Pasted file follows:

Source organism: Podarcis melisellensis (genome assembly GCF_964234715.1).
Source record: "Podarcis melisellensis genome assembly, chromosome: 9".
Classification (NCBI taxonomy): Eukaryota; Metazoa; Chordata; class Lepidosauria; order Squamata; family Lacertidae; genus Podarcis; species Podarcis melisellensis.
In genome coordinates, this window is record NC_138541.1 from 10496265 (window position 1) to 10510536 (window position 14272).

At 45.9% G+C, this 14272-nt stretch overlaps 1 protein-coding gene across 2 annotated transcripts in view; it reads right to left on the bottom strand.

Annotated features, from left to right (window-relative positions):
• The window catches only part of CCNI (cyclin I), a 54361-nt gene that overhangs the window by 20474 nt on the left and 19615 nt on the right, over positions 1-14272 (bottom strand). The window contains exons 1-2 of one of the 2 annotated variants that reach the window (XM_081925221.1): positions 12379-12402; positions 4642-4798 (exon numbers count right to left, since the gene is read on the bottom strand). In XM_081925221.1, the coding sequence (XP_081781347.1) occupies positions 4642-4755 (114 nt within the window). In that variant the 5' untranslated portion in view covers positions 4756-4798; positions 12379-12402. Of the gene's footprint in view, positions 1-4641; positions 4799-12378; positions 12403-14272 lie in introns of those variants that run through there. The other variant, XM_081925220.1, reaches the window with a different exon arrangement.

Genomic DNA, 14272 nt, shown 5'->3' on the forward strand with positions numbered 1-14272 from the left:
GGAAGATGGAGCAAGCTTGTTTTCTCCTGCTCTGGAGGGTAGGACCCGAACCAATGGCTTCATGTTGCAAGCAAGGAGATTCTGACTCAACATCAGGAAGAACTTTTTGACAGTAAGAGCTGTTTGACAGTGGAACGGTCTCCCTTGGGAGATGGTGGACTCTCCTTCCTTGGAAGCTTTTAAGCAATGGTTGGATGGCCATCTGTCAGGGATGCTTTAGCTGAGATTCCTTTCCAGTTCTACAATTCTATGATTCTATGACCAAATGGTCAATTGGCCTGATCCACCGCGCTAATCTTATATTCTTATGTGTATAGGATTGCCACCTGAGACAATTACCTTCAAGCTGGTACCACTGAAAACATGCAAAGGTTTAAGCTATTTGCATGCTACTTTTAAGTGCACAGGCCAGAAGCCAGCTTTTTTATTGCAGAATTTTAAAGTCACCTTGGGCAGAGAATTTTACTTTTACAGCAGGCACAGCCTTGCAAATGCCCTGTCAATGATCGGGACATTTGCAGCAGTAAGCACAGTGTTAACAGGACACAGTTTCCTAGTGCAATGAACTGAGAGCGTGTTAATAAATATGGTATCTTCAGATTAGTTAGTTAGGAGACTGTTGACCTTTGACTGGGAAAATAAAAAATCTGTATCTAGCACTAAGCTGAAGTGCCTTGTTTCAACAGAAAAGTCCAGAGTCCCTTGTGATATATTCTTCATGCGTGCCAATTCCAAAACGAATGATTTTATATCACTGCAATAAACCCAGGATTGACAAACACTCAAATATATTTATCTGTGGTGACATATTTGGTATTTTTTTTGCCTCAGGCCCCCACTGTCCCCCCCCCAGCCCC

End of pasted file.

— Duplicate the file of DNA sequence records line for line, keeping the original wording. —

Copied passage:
Source organism: Podarcis melisellensis (genome assembly GCF_964234715.1).
Source record: "Podarcis melisellensis genome assembly, chromosome: 9".
Classification (NCBI taxonomy): Eukaryota; Metazoa; Chordata; class Lepidosauria; order Squamata; family Lacertidae; genus Podarcis; species Podarcis melisellensis.
In genome coordinates, this window is record NC_138541.1 from 10496265 (window position 1) to 10510536 (window position 14272).

At 45.9% G+C, this 14272-nt stretch overlaps 1 protein-coding gene across 2 annotated transcripts in view; it reads right to left on the bottom strand.

Annotated features, from left to right (window-relative positions):
• The window catches only part of CCNI (cyclin I), a 54361-nt gene that overhangs the window by 20474 nt on the left and 19615 nt on the right, over positions 1-14272 (bottom strand). The window contains exons 1-2 of one of the 2 annotated variants that reach the window (XM_081925221.1): positions 12379-12402; positions 4642-4798 (exon numbers count right to left, since the gene is read on the bottom strand). In XM_081925221.1, the coding sequence (XP_081781347.1) occupies positions 4642-4755 (114 nt within the window). In that variant the 5' untranslated portion in view covers positions 4756-4798; positions 12379-12402. Of the gene's footprint in view, positions 1-4641; positions 4799-12378; positions 12403-14272 lie in introns of those variants that run through there. The other variant, XM_081925220.1, reaches the window with a different exon arrangement.

Genomic DNA, 14272 nt, shown 5'->3' on the forward strand with positions numbered 1-14272 from the left:
GGAAGATGGAGCAAGCTTGTTTTCTCCTGCTCTGGAGGGTAGGACCCGAACCAATGGCTTCATGTTGCAAGCAAGGAGATTCTGACTCAACATCAGGAAGAACTTTTTGACAGTAAGAGCTGTTTGACAGTGGAACGGTCTCCCTTGGGAGATGGTGGACTCTCCTTCCTTGGAAGCTTTTAAGCAATGGTTGGATGGCCATCTGTCAGGGATGCTTTAGCTGAGATTCCTTTCCAGTTCTACAATTCTATGATTCTATGACCAAATGGTCAATTGGCCTGATCCACCGCGCTAATCTTATATTCTTATGTGTATAGGATTGCCACCTGAGACAATTACCTTCAAGCTGGTACCACTGAAAACATGCAAAGGTTTAAGCTATTTGCATGCTACTTTTAAGTGCACAGGCCAGAAGCCAGCTTTTTTATTGCAGAATTTTAAAGTCACCTTGGGCAGAGAATTTTACTTTTACAGCAGGCACAGCCTTGCAAATGCCCTGTCAATGATCGGGACATTTGCAGCAGTAAGCACAGTGTTAACAGGACACAGTTTCCTAGTGCAATGAACTGAGAGCGTGTTAATAAATATGGTATCTTCAGATTAGTTAGTTAGGAGACTGTTGACCTTTGACTGGGAAAATAAAAAATCTGTATCTAGCACTAAGCTGAAGTGCCTTGTTTCAACAGAAAAGTCCAGAGTCCCTTGTGATATATTCTTCATGCGTGCCAATTCCAAAACGAATGATTTTATATCACTGCAATAAACCCAGGATTGACAAACACTCAAATATATTTATCTGTGGTGACATATTTGGTATTTTTTTTGCCTCAGGCCCCCACTGTCCCCCCCCCAGCCCC